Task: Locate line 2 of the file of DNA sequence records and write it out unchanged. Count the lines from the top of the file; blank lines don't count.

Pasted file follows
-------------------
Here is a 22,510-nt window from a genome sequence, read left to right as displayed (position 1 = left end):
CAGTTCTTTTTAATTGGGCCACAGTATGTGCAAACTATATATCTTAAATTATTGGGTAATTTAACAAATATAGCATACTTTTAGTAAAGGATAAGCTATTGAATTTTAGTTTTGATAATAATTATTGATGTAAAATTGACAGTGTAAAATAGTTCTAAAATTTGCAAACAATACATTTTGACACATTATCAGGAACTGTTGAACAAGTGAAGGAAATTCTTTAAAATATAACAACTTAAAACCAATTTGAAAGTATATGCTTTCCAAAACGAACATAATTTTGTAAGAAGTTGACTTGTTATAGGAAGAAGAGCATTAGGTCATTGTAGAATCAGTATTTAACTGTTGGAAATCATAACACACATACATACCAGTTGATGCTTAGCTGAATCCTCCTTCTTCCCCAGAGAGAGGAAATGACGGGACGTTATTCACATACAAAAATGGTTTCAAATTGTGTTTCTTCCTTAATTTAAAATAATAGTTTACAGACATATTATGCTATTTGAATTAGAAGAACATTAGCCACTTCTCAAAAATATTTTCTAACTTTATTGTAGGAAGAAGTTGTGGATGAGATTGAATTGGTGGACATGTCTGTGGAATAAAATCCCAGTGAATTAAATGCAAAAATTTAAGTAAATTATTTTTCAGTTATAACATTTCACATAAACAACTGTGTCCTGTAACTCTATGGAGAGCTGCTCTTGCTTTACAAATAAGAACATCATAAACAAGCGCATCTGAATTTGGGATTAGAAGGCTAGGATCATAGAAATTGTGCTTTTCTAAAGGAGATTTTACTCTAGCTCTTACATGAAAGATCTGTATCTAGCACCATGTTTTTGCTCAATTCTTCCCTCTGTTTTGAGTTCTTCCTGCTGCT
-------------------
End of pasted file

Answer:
CAGTTCTTTTTAATTGGGCCACAGTATGTGCAAACTATATATCTTAAATTATTGGGTAATTTAACAAATATAGCATACTTTTAGTAAAGGATAAGCTATTGAATTTTAGTTTTGATAATAATTATTGATGTAAAATTGACAGTGTAAAATAGTTCTAAAATTTGCAAACAATACATTTTGACACATTATCAGGAACTGTTGAACAAGTGAAGGAAATTCTTTAAAATATAACAACTTAAAACCAATTTGAAAGTATATGCTTTCCAAAACGAACATAATTTTGTAAGAAGTTGACTTGTTATAGGAAGAAGAGCATTAGGTCATTGTAGAATCAGTATTTAACTGTTGGAAATCATAACACACATACATACCAGTTGATGCTTAGCTGAATCCTCCTTCTTCCCCAGAGAGAGGAAATGACGGGACGTTATTCACATACAAAAATGGTTTCAAATTGTGTTTCTTCCTTAATTTAAAATAATAGTTTACAGACATATTATGCTATTTGAATTAGAAGAACATTAGCCACTTCTCAAAAATATTTTCTAACTTTATTGTAGGAAGAAGTTGTGGATGAGATTGAATTGGTGGACATGTCTGTGGAATAAAATCCCAGTGAATTAAATGCAAAAATTTAAGTAAATTATTTTTCAGTTATAACATTTCACATAAACAACTGTGTCCTGTAACTCTATGGAGAGCTGCTCTTGCTTTACAAATAAGAACATCATAAACAAGCGCATCTGAATTTGGGATTAGAAGGCTAGGATCATAGAAATTGTGCTTTTCTAAAGGAGATTTTACTCTAGCTCTTACATGAAAGATCTGTATCTAGCACCATGTTTTTGCTCAATTCTTCCCTCTGTTTTGAGTTCTTCCTGCTGCT